FDA Approves First Generics for Lyrica

By Pat Anson, PNN Editor

The U.S. Food and Drug Administration has approved the first generic versions of Lyrica (pregabalin), a medication widely prescribed for the treatment of fibromyalgia, diabetic neuropathy and other types of chronic pain.

Lyrica has been a blockbuster drug for Pfizer since its approval in 2004, generating revenue of $4.6 billion annually. The recent expiration of Pfizer’s patent on Lyrica opened the door to much cheaper generic competitors.

A one year supply of Lyrica currently costs about $2,800 in the United States, according to Healthcare Bluebook, while a similar dose of pregabalin under the UK’s National Health Service costs about $74.

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“Today’s approval of the first generics for pregabalin, a widely-used medication, is another example of the FDA’s longstanding commitment to advance patient access to lower cost, high-quality generic medicines,” Janet Woodcock, MD, director of the FDA’s Center for Drug Evaluation and Research, said in a statement.

“The FDA requires that generic drugs meet rigorous scientific and quality standards. Efficiently bringing safe and effective generics to market so patients have more options to treat their conditions is a top priority for the FDA.”

The FDA granted approvals for generic pregabalin to 9 drug makers: Alembic Pharmaceuticals, Alkem Laboratories, Amneal Pharmaceuticals, Dr. Reddy’s Laboratories, InvaGen Pharmaceuticals, MSN Laboratories, Rising Pharmaceuticals, Sciegen Pharmaceuticals, and Teva Pharmaceuticals.

Pfizer’s patent for Lyrica CR — an extended released version of Lyrica — remains in effect until April, 2021.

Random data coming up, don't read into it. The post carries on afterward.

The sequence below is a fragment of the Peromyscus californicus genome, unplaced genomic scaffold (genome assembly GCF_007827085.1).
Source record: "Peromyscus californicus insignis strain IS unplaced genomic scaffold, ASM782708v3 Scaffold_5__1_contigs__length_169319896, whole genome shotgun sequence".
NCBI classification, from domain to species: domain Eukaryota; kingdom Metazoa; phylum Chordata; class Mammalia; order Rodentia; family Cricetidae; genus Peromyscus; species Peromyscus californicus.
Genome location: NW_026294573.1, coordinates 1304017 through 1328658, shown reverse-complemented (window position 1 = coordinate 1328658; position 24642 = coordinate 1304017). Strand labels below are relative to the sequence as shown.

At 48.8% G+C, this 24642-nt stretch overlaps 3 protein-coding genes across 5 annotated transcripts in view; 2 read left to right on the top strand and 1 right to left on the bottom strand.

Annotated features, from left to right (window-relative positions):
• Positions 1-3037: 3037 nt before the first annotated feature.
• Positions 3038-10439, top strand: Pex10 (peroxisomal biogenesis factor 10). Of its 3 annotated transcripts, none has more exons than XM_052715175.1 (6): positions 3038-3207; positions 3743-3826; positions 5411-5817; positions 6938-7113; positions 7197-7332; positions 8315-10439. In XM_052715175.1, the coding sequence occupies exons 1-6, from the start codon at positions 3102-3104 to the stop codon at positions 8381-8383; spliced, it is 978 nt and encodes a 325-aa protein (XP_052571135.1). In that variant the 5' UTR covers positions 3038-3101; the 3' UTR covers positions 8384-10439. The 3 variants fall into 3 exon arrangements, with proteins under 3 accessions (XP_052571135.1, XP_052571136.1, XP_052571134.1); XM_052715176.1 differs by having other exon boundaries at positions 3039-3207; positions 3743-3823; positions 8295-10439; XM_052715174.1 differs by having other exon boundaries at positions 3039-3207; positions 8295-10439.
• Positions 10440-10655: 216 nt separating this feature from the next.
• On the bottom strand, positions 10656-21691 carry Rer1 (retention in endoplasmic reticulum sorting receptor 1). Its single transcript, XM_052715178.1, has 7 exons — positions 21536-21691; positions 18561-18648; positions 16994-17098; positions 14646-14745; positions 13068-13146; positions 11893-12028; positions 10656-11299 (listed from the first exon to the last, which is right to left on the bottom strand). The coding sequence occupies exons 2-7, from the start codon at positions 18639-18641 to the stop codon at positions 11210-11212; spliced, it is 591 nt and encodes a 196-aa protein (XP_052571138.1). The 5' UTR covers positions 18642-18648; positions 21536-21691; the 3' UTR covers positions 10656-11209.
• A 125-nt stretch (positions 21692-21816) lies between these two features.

Side Effects

The most common side effects for Lyrica are dizziness, somnolence, dry mouth, swelling, blurred vision, weight gain and difficulty concentrating. Lyrica’s warning label also cautions users that the drug may cause suicidal thoughts in about 1 in 500 people.

Pregabalin is classified as Schedule V controlled substance in the U.S., which means it has a low potential for abuse. In recent years, however, there is growing concern that pregabalin and its sister drug gabapentin (Neurontin) are being abused and overprescribed. The drugs were recently classified as controlled substances in the UK.

Pregabalin and gabapentin were originally developed to prevent epileptic seizures, but their use has tripled over the past 15 years as more doctors prescribed them off-label as “safer” alternatives to opioids.

A recent study in the British Medical Journal found the drugs increase the risk of suicide, overdose and traffic accidents in younger people. The risks were strongest for those taking pregabalin and were most pronounced among adolescents and young adults aged 15 to 24. Patients aged 55 and older taking gabapentinoids were not at greater risk.



Cannabis Effective in Treating Fibromyalgia

By Pat Anson, PNN Editor

Cannabis significantly reduces pain and improves quality of life for patients with fibromyalgia, according to Israeli researchers who conducted one of the first studies to look at the effectiveness of cannabis in treating fibromyalgia.

Nearly 300 patients diagnosed with fibromyalgia completed the 6-month study at a Tel Aviv clinic. Participants suffered from fibromyalgia symptoms for a median length of seven years and nine out of ten reported constant daily pain. Fibromyalgia is characterized by widespread body pain, fatigue, poor sleep, anxiety and depression. Standard treatments for fibromyalgia often prove to be ineffective.

"It is commonly accepted that chronic pain can be treated with cannabis, but there is scarce evidence to support the role of medical cannabis in the treatment of fibromyalgia specifically," says Lihi Bar-Lev Schleider, head research scientist at Tikun Olam, a cannabis producer that sponsored the study.

Patents began with a low dose of cannabis every 3-4 hours that was gradually increased until it had a therapeutic effect.

Participants were treated with two Tikun Olam strains of cannabis; the high-THC “Alaska” strain and the high-CBD “Avidekel” strain, which has virtually no THC.  Both strains are available as a tincture, topical oil or for use in a vaporizer.